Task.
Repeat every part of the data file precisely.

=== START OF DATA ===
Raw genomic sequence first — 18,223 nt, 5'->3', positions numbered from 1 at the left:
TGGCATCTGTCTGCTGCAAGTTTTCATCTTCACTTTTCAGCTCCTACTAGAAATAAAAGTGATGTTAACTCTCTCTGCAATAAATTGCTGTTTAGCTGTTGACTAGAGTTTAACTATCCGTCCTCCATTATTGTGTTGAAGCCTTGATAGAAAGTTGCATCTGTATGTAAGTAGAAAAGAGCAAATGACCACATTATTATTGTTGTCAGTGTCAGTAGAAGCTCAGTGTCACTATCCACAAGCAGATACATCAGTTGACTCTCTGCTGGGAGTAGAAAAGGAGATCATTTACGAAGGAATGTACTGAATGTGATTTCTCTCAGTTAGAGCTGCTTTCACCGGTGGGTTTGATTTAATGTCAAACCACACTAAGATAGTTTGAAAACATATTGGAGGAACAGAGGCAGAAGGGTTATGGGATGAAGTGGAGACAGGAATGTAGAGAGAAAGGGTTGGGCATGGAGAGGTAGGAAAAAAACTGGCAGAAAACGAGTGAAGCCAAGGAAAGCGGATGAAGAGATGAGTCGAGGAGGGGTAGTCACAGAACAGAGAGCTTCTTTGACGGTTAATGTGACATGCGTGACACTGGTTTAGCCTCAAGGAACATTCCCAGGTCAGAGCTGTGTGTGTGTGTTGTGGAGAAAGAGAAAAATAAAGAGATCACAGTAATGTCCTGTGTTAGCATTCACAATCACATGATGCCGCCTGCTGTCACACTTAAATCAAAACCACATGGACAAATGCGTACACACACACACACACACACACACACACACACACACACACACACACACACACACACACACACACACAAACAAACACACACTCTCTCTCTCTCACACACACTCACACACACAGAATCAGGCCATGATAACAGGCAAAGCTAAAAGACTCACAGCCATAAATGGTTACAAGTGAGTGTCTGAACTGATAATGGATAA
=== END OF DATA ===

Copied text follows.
Raw genomic sequence first — 18,223 nt, 5'->3', positions numbered from 1 at the left:
TGGCATCTGTCTGCTGCAAGTTTTCATCTTCACTTTTCAGCTCCTACTAGAAATAAAAGTGATGTTAACTCTCTCTGCAATAAATTGCTGTTTAGCTGTTGACTAGAGTTTAACTATCCGTCCTCCATTATTGTGTTGAAGCCTTGATAGAAAGTTGCATCTGTATGTAAGTAGAAAAGAGCAAATGACCACATTATTATTGTTGTCAGTGTCAGTAGAAGCTCAGTGTCACTATCCACAAGCAGATACATCAGTTGACTCTCTGCTGGGAGTAGAAAAGGAGATCATTTACGAAGGAATGTACTGAATGTGATTTCTCTCAGTTAGAGCTGCTTTCACCGGTGGGTTTGATTTAATGTCAAACCACACTAAGATAGTTTGAAAACATATTGGAGGAACAGAGGCAGAAGGGTTATGGGATGAAGTGGAGACAGGAATGTAGAGAGAAAGGGTTGGGCATGGAGAGGTAGGAAAAAAACTGGCAGAAAACGAGTGAAGCCAAGGAAAGCGGATGAAGAGATGAGTCGAGGAGGGGTAGTCACAGAACAGAGAGCTTCTTTGACGGTTAATGTGACATGCGTGACACTGGTTTAGCCTCAAGGAACATTCCCAGGTCAGAGCTGTGTGTGTGTGTTGTGGAGAAAGAGAAAAATAAAGAGATCACAGTAATGTCCTGTGTTAGCATTCACAATCACATGATGCCGCCTGCTGTCACACTTAAATCAAAACCACATGGACAAATGCGTACACACACACACACACACACACACACACACACACACACACACACACACACACACACACACACACACAAACAAACACACACTCTCTCTCTCTCACACACACTCACACACACAGAATCAGGCCATGATAACAGGCAAAGCTAAAAGACTCACAGCCATAAATGGTTACAAGTGAGTGTCTGAACTGATAATGGATAA